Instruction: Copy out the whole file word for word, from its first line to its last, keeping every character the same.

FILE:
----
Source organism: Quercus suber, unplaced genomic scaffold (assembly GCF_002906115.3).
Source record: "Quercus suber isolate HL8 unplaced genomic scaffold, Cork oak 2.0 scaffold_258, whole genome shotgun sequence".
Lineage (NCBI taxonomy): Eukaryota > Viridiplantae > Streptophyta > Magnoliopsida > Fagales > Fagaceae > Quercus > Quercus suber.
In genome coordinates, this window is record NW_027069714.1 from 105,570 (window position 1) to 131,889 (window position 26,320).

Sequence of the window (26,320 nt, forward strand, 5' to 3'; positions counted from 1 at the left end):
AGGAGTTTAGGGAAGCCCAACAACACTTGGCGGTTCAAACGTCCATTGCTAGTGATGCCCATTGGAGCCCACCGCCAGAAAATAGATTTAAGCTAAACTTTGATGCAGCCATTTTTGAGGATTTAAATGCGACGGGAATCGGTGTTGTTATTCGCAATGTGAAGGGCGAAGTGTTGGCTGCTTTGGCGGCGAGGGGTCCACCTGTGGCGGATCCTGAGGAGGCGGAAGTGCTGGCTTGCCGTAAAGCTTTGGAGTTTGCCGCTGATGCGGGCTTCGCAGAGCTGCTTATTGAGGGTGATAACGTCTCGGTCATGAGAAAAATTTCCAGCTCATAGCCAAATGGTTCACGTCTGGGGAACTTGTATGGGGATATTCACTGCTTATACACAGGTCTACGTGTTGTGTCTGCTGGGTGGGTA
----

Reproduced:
Source organism: Quercus suber, unplaced genomic scaffold (assembly GCF_002906115.3).
Source record: "Quercus suber isolate HL8 unplaced genomic scaffold, Cork oak 2.0 scaffold_258, whole genome shotgun sequence".
Lineage (NCBI taxonomy): Eukaryota > Viridiplantae > Streptophyta > Magnoliopsida > Fagales > Fagaceae > Quercus > Quercus suber.
In genome coordinates, this window is record NW_027069714.1 from 105,570 (window position 1) to 131,889 (window position 26,320).

Sequence of the window (26,320 nt, forward strand, 5' to 3'; positions counted from 1 at the left end):
AGGAGTTTAGGGAAGCCCAACAACACTTGGCGGTTCAAACGTCCATTGCTAGTGATGCCCATTGGAGCCCACCGCCAGAAAATAGATTTAAGCTAAACTTTGATGCAGCCATTTTTGAGGATTTAAATGCGACGGGAATCGGTGTTGTTATTCGCAATGTGAAGGGCGAAGTGTTGGCTGCTTTGGCGGCGAGGGGTCCACCTGTGGCGGATCCTGAGGAGGCGGAAGTGCTGGCTTGCCGTAAAGCTTTGGAGTTTGCCGCTGATGCGGGCTTCGCAGAGCTGCTTATTGAGGGTGATAACGTCTCGGTCATGAGAAAAATTTCCAGCTCATAGCCAAATGGTTCACGTCTGGGGAACTTGTATGGGGATATTCACTGCTTATACACAGGTCTACGTGTTGTGTCTGCTGGGTGGGTA